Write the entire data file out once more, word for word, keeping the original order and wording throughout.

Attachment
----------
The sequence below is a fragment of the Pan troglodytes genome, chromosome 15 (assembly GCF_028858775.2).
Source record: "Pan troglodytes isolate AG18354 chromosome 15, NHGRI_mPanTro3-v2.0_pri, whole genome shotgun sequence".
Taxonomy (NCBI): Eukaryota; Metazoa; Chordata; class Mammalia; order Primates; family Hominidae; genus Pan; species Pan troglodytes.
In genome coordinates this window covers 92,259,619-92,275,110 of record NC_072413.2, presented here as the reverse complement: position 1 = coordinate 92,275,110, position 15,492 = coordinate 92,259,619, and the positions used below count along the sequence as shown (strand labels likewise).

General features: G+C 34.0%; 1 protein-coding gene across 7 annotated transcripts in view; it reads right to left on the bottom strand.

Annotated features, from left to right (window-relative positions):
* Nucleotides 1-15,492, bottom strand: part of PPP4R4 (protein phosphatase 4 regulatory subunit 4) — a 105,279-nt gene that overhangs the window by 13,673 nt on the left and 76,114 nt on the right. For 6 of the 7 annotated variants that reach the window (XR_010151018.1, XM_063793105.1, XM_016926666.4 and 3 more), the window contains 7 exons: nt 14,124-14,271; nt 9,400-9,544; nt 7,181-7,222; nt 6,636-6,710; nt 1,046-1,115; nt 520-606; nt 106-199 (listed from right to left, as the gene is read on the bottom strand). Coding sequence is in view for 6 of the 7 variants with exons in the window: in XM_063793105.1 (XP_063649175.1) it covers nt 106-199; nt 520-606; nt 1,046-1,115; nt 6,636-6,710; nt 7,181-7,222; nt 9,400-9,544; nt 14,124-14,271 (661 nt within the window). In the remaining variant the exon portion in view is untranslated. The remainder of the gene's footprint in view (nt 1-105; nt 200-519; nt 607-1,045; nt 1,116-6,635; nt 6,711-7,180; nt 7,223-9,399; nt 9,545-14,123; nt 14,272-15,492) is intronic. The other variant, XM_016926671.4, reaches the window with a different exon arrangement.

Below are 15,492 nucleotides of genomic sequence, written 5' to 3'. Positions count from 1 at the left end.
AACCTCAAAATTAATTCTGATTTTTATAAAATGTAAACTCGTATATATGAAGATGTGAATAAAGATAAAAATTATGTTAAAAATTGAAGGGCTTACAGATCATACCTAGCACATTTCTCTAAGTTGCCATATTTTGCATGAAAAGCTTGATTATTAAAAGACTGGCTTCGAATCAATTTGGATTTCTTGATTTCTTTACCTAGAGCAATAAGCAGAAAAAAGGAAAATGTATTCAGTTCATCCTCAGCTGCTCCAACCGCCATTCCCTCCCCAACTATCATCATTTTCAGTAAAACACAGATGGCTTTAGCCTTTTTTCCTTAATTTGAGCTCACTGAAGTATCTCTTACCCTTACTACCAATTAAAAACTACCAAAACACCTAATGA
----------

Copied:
The sequence below is a fragment of the Pan troglodytes genome, chromosome 15 (assembly GCF_028858775.2).
Source record: "Pan troglodytes isolate AG18354 chromosome 15, NHGRI_mPanTro3-v2.0_pri, whole genome shotgun sequence".
Taxonomy (NCBI): Eukaryota; Metazoa; Chordata; class Mammalia; order Primates; family Hominidae; genus Pan; species Pan troglodytes.
In genome coordinates this window covers 92,259,619-92,275,110 of record NC_072413.2, presented here as the reverse complement: position 1 = coordinate 92,275,110, position 15,492 = coordinate 92,259,619, and the positions used below count along the sequence as shown (strand labels likewise).

General features: G+C 34.0%; 1 protein-coding gene across 7 annotated transcripts in view; it reads right to left on the bottom strand.

Annotated features, from left to right (window-relative positions):
* Nucleotides 1-15,492, bottom strand: part of PPP4R4 (protein phosphatase 4 regulatory subunit 4) — a 105,279-nt gene that overhangs the window by 13,673 nt on the left and 76,114 nt on the right. For 6 of the 7 annotated variants that reach the window (XR_010151018.1, XM_063793105.1, XM_016926666.4 and 3 more), the window contains 7 exons: nt 14,124-14,271; nt 9,400-9,544; nt 7,181-7,222; nt 6,636-6,710; nt 1,046-1,115; nt 520-606; nt 106-199 (listed from right to left, as the gene is read on the bottom strand). Coding sequence is in view for 6 of the 7 variants with exons in the window: in XM_063793105.1 (XP_063649175.1) it covers nt 106-199; nt 520-606; nt 1,046-1,115; nt 6,636-6,710; nt 7,181-7,222; nt 9,400-9,544; nt 14,124-14,271 (661 nt within the window). In the remaining variant the exon portion in view is untranslated. The remainder of the gene's footprint in view (nt 1-105; nt 200-519; nt 607-1,045; nt 1,116-6,635; nt 6,711-7,180; nt 7,223-9,399; nt 9,545-14,123; nt 14,272-15,492) is intronic. The other variant, XM_016926671.4, reaches the window with a different exon arrangement.

Below are 15,492 nucleotides of genomic sequence, written 5' to 3'. Positions count from 1 at the left end.
AACCTCAAAATTAATTCTGATTTTTATAAAATGTAAACTCGTATATATGAAGATGTGAATAAAGATAAAAATTATGTTAAAAATTGAAGGGCTTACAGATCATACCTAGCACATTTCTCTAAGTTGCCATATTTTGCATGAAAAGCTTGATTATTAAAAGACTGGCTTCGAATCAATTTGGATTTCTTGATTTCTTTACCTAGAGCAATAAGCAGAAAAAAGGAAAATGTATTCAGTTCATCCTCAGCTGCTCCAACCGCCATTCCCTCCCCAACTATCATCATTTTCAGTAAAACACAGATGGCTTTAGCCTTTTTTCCTTAATTTGAGCTCACTGAAGTATCTCTTACCCTTACTACCAATTAAAAACTACCAAAACACCTAATGA